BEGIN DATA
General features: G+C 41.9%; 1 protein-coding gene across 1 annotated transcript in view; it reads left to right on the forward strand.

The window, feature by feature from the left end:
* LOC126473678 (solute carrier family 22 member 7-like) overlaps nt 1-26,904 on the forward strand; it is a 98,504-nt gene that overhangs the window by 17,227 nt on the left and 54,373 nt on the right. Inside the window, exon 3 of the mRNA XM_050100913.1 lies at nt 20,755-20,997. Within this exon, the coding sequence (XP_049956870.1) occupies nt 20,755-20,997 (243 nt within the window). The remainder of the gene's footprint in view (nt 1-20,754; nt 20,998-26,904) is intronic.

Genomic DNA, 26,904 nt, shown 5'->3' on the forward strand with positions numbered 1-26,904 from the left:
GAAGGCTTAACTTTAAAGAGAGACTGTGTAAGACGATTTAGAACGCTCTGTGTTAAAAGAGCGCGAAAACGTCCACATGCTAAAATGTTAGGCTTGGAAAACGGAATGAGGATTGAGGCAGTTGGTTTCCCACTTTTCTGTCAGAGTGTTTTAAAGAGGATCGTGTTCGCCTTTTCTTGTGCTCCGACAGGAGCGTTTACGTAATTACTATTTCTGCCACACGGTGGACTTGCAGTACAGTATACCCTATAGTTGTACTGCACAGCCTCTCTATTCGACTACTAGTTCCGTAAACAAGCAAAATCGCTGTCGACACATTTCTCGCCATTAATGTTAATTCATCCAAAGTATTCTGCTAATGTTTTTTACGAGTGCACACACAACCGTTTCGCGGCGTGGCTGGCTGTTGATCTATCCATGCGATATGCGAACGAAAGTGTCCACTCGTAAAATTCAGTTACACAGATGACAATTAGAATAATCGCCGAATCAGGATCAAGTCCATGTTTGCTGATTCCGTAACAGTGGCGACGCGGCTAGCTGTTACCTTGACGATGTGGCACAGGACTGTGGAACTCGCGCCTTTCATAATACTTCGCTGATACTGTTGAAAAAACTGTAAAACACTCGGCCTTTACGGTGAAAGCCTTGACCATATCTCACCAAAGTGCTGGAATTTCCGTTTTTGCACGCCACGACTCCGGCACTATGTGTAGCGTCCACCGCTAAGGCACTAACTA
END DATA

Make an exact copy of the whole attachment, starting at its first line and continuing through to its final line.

General features: G+C 41.9%; 1 protein-coding gene across 1 annotated transcript in view; it reads left to right on the forward strand.

The window, feature by feature from the left end:
* LOC126473678 (solute carrier family 22 member 7-like) overlaps nt 1-26,904 on the forward strand; it is a 98,504-nt gene that overhangs the window by 17,227 nt on the left and 54,373 nt on the right. Inside the window, exon 3 of the mRNA XM_050100913.1 lies at nt 20,755-20,997. Within this exon, the coding sequence (XP_049956870.1) occupies nt 20,755-20,997 (243 nt within the window). The remainder of the gene's footprint in view (nt 1-20,754; nt 20,998-26,904) is intronic.

Genomic DNA, 26,904 nt, shown 5'->3' on the forward strand with positions numbered 1-26,904 from the left:
GAAGGCTTAACTTTAAAGAGAGACTGTGTAAGACGATTTAGAACGCTCTGTGTTAAAAGAGCGCGAAAACGTCCACATGCTAAAATGTTAGGCTTGGAAAACGGAATGAGGATTGAGGCAGTTGGTTTCCCACTTTTCTGTCAGAGTGTTTTAAAGAGGATCGTGTTCGCCTTTTCTTGTGCTCCGACAGGAGCGTTTACGTAATTACTATTTCTGCCACACGGTGGACTTGCAGTACAGTATACCCTATAGTTGTACTGCACAGCCTCTCTATTCGACTACTAGTTCCGTAAACAAGCAAAATCGCTGTCGACACATTTCTCGCCATTAATGTTAATTCATCCAAAGTATTCTGCTAATGTTTTTTACGAGTGCACACACAACCGTTTCGCGGCGTGGCTGGCTGTTGATCTATCCATGCGATATGCGAACGAAAGTGTCCACTCGTAAAATTCAGTTACACAGATGACAATTAGAATAATCGCCGAATCAGGATCAAGTCCATGTTTGCTGATTCCGTAACAGTGGCGACGCGGCTAGCTGTTACCTTGACGATGTGGCACAGGACTGTGGAACTCGCGCCTTTCATAATACTTCGCTGATACTGTTGAAAAAACTGTAAAACACTCGGCCTTTACGGTGAAAGCCTTGACCATATCTCACCAAAGTGCTGGAATTTCCGTTTTTGCACGCCACGACTCCGGCACTATGTGTAGCGTCCACCGCTAAGGCACTAACTA